# Finding the extreme values of a function

Hello everyone how would I find the extreme values of the following function.

$f(x)=\cos^2(x)$ within $0 \leq x \leq 2\pi$

I got the derivative as $f'(x)=-2\sin(x)\cos(x)=0$

I know that $\sin^{-1}(0)=0$ and $\cos^{-1}(0)=\pi/2$

But I am not sure if this is correct as the graph seems to go in a cycle so would there be critical points?

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2/pi or pi/2 ?... – Emanuele Paolini Mar 7 '13 at 23:24
Hint: Use WA for the plots – Amzoti Mar 7 '13 at 23:25
sorry I mean pi/2 – Fernando Martinez Mar 7 '13 at 23:28
Would the max and min be where the plots intersect but how do I know what those numbers are wa will not let mee see them... – Fernando Martinez Mar 7 '13 at 23:38
$2\cdot sinx\cdot cosx = sin(2x)$ - apply to derivative – The-Q Mar 7 '13 at 23:52

You were on the right track in your post: you differentiated, and to determine the "zeros" of the derivative, you set

$$f'(x) = -2\sin x \cos x = 0$$

$$f'(x) = 0 \implies \sin x = 0 \quad \text{or}\quad \cos x = 0$$

On the interval $0 \leq x \leq 2\pi$, recall that $$\cos x = 0 \implies x = \pi/2\text{or}\;\;x = 3\pi/2; \quad \sin x = 0 \implies x = \pi, \text {or}\;2\pi$$

$$f'(x) = 0 \implies \text{critical values are: }\;\;x \in \{0,\,\pi/2,\,\pi,\,3\pi/2,\;2\pi\} \text{ for}\;\;0 \leq x \leq 2\pi$$

Now, determine, using your original function $f(x) = \cos^2 x$, which of these values in the set above are maximum values, and which of the values of $x$ are minimum values.

Recall that $\cos( 0) = \cos (2\pi) = 1;\;\;\;\cos (\pi/2) = \cos (3\pi/2) = 0;\;\;; \cos(\pi) = -1$.

Now, since $f(x) = \cos^2x,\;$ simply square each of the values above, and note that for each value of these values of $x$, $\cos^2 x = \cos x$, except that for $x = \pi,$ we have that $\cos^2(\pi) = (\cos \pi)^2 = (-1)^2 = 1.$

You should find three absolute maximums where $f(x) = 1\;$ at $x \in \{0, \pi, 2\pi\}$.
Since the domain we are given is all $x$ between and including $x = 0, \;x=2\pi$, we have the three maximum values.

And you'll find two absolute minimums where $f(x) = 0\;$ at $x\in \{\pi/2,\;3\pi/2\}$

$\quad f(x) = \cos^2(x)$

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Let me know if you're "good" with this question now ;-) – amWhy Mar 8 '13 at 3:08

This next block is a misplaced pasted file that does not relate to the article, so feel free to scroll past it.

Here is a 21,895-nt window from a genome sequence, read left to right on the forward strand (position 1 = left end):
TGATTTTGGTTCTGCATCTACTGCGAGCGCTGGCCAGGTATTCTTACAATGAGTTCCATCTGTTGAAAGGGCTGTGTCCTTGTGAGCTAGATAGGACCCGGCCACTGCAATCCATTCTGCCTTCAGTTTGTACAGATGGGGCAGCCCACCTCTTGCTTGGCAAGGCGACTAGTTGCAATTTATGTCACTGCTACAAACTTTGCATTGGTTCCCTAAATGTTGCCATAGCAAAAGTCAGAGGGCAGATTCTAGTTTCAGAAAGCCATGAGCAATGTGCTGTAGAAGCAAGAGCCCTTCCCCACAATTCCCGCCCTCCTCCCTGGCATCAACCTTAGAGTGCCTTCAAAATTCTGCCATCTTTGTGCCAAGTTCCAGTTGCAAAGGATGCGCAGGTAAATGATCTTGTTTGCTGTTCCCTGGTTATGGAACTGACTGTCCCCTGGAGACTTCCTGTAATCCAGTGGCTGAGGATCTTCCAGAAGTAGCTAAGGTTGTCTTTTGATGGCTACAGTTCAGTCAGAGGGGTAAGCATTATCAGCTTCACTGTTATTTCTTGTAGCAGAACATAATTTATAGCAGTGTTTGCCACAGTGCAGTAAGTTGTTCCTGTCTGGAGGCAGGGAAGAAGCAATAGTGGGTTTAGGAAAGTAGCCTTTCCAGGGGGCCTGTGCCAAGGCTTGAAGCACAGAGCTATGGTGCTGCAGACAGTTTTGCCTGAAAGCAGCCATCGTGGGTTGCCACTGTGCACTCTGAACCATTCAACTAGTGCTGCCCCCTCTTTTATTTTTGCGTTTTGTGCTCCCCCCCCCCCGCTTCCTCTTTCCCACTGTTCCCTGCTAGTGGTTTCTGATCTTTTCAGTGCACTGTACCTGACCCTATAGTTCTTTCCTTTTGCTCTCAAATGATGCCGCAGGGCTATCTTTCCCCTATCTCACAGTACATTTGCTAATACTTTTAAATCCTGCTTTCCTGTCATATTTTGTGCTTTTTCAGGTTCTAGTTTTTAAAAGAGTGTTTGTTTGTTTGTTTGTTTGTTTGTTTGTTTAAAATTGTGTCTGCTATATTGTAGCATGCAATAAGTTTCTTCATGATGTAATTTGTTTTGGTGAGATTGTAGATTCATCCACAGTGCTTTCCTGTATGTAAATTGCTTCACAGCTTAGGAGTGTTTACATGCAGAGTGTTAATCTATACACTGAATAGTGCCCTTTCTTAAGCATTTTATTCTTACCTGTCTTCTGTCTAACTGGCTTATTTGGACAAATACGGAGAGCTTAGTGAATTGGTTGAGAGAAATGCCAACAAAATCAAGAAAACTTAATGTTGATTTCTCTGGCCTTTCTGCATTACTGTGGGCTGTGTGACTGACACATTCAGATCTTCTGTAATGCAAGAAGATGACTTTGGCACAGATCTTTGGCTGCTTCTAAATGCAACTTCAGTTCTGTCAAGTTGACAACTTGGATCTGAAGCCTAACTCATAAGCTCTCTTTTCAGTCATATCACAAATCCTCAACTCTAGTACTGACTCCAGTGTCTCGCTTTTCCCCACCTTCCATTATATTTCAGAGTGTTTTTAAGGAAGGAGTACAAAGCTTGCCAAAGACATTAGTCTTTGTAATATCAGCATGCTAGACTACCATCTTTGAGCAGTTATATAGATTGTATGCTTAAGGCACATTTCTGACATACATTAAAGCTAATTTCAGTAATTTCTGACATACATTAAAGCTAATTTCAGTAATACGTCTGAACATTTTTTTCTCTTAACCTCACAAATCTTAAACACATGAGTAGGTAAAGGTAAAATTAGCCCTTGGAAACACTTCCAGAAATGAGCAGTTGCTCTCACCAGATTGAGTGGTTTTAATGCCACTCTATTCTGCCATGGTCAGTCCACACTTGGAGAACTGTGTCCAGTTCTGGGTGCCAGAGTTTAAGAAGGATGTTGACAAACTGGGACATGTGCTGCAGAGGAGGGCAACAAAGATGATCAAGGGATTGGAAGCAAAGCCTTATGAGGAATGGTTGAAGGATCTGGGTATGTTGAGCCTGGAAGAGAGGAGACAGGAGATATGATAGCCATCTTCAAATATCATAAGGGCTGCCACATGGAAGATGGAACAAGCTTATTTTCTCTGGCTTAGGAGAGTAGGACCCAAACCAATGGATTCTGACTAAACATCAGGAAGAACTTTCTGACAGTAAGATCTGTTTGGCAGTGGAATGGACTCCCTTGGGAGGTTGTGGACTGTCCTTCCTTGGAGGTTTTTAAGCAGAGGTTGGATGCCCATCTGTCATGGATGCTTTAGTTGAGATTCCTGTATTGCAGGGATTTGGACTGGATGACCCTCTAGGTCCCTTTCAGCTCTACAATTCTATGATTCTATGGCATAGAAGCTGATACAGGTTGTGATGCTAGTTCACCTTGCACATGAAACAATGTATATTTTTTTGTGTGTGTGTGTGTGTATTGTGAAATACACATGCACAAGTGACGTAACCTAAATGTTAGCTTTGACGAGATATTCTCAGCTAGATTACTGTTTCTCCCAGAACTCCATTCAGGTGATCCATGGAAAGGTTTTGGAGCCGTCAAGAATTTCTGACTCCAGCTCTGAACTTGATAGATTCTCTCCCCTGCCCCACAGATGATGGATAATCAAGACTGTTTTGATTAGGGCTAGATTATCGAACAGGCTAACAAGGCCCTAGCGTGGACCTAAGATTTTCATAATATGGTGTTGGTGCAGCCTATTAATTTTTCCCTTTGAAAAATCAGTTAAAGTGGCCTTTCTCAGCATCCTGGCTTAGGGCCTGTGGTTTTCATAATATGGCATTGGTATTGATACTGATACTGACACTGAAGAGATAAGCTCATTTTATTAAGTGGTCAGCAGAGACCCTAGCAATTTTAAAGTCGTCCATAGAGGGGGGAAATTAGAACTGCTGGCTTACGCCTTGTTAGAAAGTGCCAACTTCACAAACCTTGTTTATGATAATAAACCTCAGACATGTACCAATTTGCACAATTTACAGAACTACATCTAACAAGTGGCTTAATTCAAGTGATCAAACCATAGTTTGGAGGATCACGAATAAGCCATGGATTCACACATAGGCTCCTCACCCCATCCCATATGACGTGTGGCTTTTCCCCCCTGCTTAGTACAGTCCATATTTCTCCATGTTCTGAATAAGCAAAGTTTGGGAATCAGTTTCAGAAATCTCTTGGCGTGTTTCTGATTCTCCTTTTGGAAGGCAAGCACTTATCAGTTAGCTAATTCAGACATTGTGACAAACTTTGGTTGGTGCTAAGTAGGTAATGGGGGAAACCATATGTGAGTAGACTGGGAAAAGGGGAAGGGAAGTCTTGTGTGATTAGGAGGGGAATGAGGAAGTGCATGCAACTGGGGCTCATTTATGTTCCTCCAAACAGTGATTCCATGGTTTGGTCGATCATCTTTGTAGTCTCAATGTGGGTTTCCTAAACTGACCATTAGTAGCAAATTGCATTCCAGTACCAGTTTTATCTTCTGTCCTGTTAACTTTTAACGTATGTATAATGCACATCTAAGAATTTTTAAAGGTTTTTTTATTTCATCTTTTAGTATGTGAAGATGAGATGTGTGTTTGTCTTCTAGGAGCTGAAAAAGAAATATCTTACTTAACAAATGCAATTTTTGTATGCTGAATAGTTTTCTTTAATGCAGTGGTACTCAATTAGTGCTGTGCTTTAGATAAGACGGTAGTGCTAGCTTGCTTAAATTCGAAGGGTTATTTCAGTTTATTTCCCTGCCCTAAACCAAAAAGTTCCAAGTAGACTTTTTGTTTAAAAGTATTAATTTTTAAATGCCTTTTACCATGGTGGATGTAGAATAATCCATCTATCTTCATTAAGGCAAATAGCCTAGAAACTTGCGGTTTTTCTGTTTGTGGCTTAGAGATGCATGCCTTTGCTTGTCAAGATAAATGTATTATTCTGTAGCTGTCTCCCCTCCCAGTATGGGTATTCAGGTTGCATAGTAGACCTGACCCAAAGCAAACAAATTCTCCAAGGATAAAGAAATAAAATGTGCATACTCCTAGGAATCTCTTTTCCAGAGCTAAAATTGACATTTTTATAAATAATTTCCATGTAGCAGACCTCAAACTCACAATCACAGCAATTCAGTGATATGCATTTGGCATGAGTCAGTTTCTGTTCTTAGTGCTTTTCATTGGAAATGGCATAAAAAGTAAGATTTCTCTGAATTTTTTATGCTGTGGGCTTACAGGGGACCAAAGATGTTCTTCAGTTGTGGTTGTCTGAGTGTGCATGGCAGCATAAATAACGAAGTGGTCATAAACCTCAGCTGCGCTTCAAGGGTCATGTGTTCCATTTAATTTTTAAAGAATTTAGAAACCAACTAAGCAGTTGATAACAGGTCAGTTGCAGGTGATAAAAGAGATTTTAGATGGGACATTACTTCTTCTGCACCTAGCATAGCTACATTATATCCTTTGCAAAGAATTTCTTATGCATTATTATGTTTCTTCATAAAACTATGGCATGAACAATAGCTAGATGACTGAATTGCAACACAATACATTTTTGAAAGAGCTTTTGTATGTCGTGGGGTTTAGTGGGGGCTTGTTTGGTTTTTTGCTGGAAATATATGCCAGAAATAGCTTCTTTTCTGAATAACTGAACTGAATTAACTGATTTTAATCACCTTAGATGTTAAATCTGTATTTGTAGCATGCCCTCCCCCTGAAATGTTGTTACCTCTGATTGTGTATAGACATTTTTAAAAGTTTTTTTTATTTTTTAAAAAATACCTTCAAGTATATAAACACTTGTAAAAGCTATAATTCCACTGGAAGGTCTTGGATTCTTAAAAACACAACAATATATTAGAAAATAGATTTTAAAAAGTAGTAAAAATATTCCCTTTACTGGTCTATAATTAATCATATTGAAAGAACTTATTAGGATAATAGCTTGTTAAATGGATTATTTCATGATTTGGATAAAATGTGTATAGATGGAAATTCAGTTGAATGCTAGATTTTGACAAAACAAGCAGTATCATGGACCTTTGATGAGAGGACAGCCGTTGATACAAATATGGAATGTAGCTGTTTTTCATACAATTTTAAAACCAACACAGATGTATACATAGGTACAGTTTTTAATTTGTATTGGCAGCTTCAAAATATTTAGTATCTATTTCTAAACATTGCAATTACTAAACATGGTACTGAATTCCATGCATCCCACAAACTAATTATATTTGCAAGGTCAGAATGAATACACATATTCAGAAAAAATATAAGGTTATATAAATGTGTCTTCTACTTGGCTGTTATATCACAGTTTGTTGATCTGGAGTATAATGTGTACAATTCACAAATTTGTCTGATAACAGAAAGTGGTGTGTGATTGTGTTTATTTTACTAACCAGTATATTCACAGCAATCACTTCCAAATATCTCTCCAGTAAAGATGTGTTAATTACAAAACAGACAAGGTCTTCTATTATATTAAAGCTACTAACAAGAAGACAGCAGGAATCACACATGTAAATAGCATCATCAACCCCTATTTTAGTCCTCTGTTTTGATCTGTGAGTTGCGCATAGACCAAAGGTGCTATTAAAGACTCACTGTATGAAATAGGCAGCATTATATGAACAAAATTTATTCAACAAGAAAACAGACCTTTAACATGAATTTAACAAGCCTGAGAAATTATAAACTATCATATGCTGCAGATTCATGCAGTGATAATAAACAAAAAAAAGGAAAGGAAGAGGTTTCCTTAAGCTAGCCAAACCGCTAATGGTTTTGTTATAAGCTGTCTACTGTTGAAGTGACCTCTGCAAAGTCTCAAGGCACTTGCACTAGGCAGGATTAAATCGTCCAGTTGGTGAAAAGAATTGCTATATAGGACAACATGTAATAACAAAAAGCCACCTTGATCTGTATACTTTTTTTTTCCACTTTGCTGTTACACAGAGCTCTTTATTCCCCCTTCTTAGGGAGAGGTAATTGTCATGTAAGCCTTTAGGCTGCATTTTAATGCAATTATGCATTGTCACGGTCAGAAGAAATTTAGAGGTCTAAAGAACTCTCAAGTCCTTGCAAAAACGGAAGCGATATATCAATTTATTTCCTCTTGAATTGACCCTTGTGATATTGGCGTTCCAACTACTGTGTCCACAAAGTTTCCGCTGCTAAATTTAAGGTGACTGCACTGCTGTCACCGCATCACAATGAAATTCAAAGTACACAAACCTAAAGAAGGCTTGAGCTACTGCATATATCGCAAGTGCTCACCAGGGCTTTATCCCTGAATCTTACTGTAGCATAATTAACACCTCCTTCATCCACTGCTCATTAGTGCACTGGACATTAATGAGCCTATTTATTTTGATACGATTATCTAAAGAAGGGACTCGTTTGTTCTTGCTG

I am good with it thanks – Fernando Martinez Mar 9 '13 at 17:22
Nice Amy. An illustration as usual makes the answer potent. ;-) – Babak S. Mar 9 '13 at 17:52
Thanks, Babak! good day to you! – amWhy Mar 9 '13 at 17:54

The function $\cos^2 x$ is always $\ge 0$ and always $\le 1$. Find where equality holds and you have found the extreme values.

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How would I find where the equality hold? – Fernando Martinez Mar 7 '13 at 23:33
That should be pretty simple if you look at a curve of $f(x)=cos(x)$ to see where the function is 1,0, or -1 as any other value will not have as its squared value 0 or 1. – JB King Mar 7 '13 at 23:38
You must know what is the $\cos$ function. Do you know the geometrical meaning of $\cos \alpha$? – Emanuele Paolini Mar 7 '13 at 23:44
$y^2 = 0$ if and only if $y=0$. $y^2 = 1, y\ge 0$ if and only if $y=1$. – Emanuele Paolini Mar 7 '13 at 23:48
Also $2\pi$ is a maximum. – Emanuele Paolini Mar 7 '13 at 23:57

As you said, the critical values $x$ satisfy $-2\sin(x) \cos(x) = 0.$ This happens if and only if $\sin(x) = 0$ or $\cos(x) = 0$ hold. $\sin(x) = 0$ implies $x = 0 + n\pi$ and $\cos(x) = 0$ implies $x = \pi/2 + n\pi$ for some integer $n$. From the condition $0 \leq x \leq 2\pi$, such values are $$x = 0, \pi/2, \pi, 3\pi/2, 2\pi.$$

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thanks for the help. – Fernando Martinez Mar 8 '13 at 0:04

I like @EmanuelePaolini's answer and think this is the best way to do it.

However, since you are taking derivatives and such in your question, let me try to help you finish what you had started. So you want to find the absolute maximum and absolute minimum of the function $f(x) = \cos^2(x)$ on the interval $[0,2\pi]$. You can find the critical points in the open interval $(0,2\pi)$ by taking the derivative and putting it equal to zero: $$f'(x) = -2\cos(x)\sin(x) = 0 \quad \Rightarrow\quad x = \frac{\pi}{2}, \pi, \frac{3\pi}{2}.$$ We have written down only the solutions that are in the open interval $(0,2\pi)$.

Now all you have to do is find the values of the function $f$ at these points. You probably have a theorem saying that the absolute minimum and maximum will be attained at the endpoints of the interval or at one of the critical points in between: \begin{align} f(0) &= 1\\ f(\pi/2) &= 0 \\ f(\pi) &= 1 \\ f(3\pi/2) &= 0. \end{align} So the absolute maximum is $1$ and it is attained at $0$ and at $\pi$. The absolute minimum is $0$ and it is attained at $\pi/2$ and $3\pi/2$.

Again: I think that Emanuele's answer is better.

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I like both answers equally.Yes thanks for da help. – Fernando Martinez Mar 8 '13 at 0:03